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Beverly Hills and Manhattan Beach, California Make History for Public Health

Beverly Hills and Manhattan Beach, California Make History for Public Health
Their Ordinances to Ban the Sale of Commercial Tobacco are in Effect Today

Media Contact:
Megan Arendt
(202) 390 – 9513

SACRAMENTO, CALIFORNIA – JANUARY 5, 2020 – On January 1st, two small cities in California made giant strides for public health by removing tobacco products from all store shelves. Beverly Hills and Manhattan Beach, both in the Los Angeles area, became the only jurisdictions in the U.S. to eliminate the sale of commercial tobacco, although other jurisdictions are seriously considering it. Both cities included a phase-out period to allow retailers to adjust and to help people who smoke to quit.

The Beverly Hills City Council, the first to pass its ordinance, fully understood the importance of its move. “Somebody’s got to be first, so let it be us,” said then-Mayor, current Councilmember John Mirisch, who first proposed the concept in 2017 when debating the banning of flavorings in tobacco products. Mr. Mirisch recently joined the Board of Trustees of the advocacy group Action on Smoking & Health (ASH), which coordinates Project Sunset, an effort to phase out tobacco sales worldwide.

“Cigarettes have become so normalized that to some this might seem like a drastic step,” said Chris Bostic, ASH Policy Director. “But if another product emerged tomorrow that was highly addictive and killed when used as intended, of course we’d ban its sale. We’d probably charge the people who marketed it with manslaughter too.”

Beverly Hills and Manhattan Beach are the first in the U.S. to pass legislation, but the idea of eliminating tobacco sales is not new. When Surgeon General Luther Terry released the landmark report connecting tobacco use to death and disease in 1964, he was convinced that the sale of cigarettes would be outlawed, holding the press conference on a Saturday to lessen the impact on the stock market.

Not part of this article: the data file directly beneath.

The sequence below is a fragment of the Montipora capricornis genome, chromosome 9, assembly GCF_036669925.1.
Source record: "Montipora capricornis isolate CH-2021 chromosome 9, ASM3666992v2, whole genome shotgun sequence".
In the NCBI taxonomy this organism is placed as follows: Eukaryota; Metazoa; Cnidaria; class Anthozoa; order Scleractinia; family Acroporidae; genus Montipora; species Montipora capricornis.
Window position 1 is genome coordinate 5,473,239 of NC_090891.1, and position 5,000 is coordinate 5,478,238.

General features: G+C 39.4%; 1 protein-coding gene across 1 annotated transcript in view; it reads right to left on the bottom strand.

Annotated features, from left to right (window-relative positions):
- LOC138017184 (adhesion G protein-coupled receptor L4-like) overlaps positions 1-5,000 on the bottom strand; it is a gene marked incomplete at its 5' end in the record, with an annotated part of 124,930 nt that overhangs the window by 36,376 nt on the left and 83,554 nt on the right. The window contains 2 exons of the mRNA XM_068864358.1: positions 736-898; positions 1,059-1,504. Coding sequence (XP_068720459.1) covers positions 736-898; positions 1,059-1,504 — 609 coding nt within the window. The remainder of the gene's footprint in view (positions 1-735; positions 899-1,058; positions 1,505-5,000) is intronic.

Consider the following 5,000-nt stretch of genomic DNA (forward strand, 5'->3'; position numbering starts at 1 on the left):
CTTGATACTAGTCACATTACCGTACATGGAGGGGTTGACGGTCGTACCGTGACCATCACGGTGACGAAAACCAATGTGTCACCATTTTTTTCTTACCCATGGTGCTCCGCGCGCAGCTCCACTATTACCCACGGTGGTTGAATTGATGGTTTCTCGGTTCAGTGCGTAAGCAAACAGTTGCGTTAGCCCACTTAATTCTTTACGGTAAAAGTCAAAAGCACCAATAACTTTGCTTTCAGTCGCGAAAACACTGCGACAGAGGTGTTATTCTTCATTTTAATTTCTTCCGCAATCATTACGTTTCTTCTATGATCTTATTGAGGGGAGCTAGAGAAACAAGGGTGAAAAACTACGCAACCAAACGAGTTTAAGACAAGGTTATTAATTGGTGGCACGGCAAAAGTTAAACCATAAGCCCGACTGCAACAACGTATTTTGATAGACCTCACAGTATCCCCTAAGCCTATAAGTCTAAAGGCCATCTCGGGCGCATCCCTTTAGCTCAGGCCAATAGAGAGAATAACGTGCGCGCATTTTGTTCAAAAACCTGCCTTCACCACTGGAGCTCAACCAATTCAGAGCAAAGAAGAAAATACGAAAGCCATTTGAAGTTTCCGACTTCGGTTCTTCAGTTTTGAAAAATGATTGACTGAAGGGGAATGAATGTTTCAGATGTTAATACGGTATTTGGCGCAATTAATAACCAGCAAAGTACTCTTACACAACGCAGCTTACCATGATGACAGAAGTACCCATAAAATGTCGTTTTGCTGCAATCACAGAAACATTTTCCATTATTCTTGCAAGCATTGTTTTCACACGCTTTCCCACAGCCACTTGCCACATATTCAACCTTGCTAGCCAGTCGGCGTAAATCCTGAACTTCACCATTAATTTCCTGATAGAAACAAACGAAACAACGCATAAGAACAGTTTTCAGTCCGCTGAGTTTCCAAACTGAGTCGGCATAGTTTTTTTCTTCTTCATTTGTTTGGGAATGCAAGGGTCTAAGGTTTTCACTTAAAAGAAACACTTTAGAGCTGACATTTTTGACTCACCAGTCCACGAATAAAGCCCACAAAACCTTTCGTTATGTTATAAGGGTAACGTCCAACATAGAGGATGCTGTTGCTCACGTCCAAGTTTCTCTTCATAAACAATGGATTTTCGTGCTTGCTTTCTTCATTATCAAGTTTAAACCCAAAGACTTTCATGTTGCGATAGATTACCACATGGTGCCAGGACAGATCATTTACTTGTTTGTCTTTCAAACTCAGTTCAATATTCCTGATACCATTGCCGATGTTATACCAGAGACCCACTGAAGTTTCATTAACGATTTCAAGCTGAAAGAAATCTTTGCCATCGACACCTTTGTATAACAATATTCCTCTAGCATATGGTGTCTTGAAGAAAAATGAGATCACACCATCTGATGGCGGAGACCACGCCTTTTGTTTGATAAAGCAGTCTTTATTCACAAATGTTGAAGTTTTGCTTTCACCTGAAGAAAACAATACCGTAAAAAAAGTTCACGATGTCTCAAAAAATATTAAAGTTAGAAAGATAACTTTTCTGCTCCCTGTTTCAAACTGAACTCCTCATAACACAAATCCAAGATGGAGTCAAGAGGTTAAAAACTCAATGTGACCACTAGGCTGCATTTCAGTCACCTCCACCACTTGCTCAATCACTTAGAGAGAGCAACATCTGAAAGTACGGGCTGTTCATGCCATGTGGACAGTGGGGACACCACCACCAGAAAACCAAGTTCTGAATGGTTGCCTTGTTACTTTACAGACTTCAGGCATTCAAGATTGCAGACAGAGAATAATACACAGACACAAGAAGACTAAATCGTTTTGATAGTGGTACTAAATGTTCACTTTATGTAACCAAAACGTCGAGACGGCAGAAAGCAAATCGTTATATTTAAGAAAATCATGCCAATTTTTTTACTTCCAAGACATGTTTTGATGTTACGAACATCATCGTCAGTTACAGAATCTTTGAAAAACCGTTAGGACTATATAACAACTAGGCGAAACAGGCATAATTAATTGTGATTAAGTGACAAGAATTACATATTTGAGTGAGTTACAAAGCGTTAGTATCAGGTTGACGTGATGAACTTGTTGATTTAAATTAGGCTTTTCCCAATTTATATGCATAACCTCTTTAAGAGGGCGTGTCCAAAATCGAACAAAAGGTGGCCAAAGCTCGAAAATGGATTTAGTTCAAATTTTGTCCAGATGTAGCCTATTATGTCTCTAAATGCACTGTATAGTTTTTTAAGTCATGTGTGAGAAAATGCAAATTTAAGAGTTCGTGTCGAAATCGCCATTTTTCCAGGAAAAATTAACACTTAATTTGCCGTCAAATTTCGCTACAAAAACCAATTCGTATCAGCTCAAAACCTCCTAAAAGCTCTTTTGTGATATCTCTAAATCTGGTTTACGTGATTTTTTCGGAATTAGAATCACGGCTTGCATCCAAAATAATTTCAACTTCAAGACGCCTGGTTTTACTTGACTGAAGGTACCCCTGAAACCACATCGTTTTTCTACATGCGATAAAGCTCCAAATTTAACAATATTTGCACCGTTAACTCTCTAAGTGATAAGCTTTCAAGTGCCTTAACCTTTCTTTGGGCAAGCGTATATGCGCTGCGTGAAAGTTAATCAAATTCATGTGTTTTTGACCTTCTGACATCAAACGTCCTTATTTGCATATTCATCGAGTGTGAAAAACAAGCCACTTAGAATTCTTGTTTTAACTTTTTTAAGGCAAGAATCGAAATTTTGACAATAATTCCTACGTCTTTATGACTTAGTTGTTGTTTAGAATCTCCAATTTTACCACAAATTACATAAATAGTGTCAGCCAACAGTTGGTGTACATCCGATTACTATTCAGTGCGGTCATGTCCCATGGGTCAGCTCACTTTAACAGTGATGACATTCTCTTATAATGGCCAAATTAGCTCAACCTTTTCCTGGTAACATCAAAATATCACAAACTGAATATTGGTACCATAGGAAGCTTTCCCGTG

The concept has been gaining traction more recently, within the public health community and more broadly. The Danish Institute for Human Rights, after concluding a human rights assessment of Philip Morris International in 2017, concluded that “there can be no doubt that the production and marketing of tobacco is irreconcilable with the human right to health. For the tobacco industry, the UNGPs [United Nations Guiding Principles on Business and Human Rights] therefore require the cessation of the production and marketing of tobacco.” At its last world conference, the global tobacco control community recognized the importance of envisioning an end to the tobacco epidemic, adopting The Cape Town Declaration on Human Rights and a Tobacco-Free World.

The tobacco industry, which has repeatedly promised over the years to stop selling tobacco if it was ever shown to be harmful, has said little about the initiatives to phase out tobacco sales. Both Beverly Hills and Manhattan Beach are fully aware of the threat of industry litigation. The tobacco industry has launched hundreds of lawsuits against tobacco control initiatives, which they rarely win but file anyway in order to impose legal costs on cities and states.

Today, we are honored to see public health prevail.


Founded in 1967, Action on Smoking and Health (ASH) is America’s oldest anti-tobacco organization, dedicated to a world with ZERO tobacco deaths. Because tobacco is the leading cause of preventable death worldwide, ASH supports bold solutions proportionate to the magnitude of the problem. https://ash.org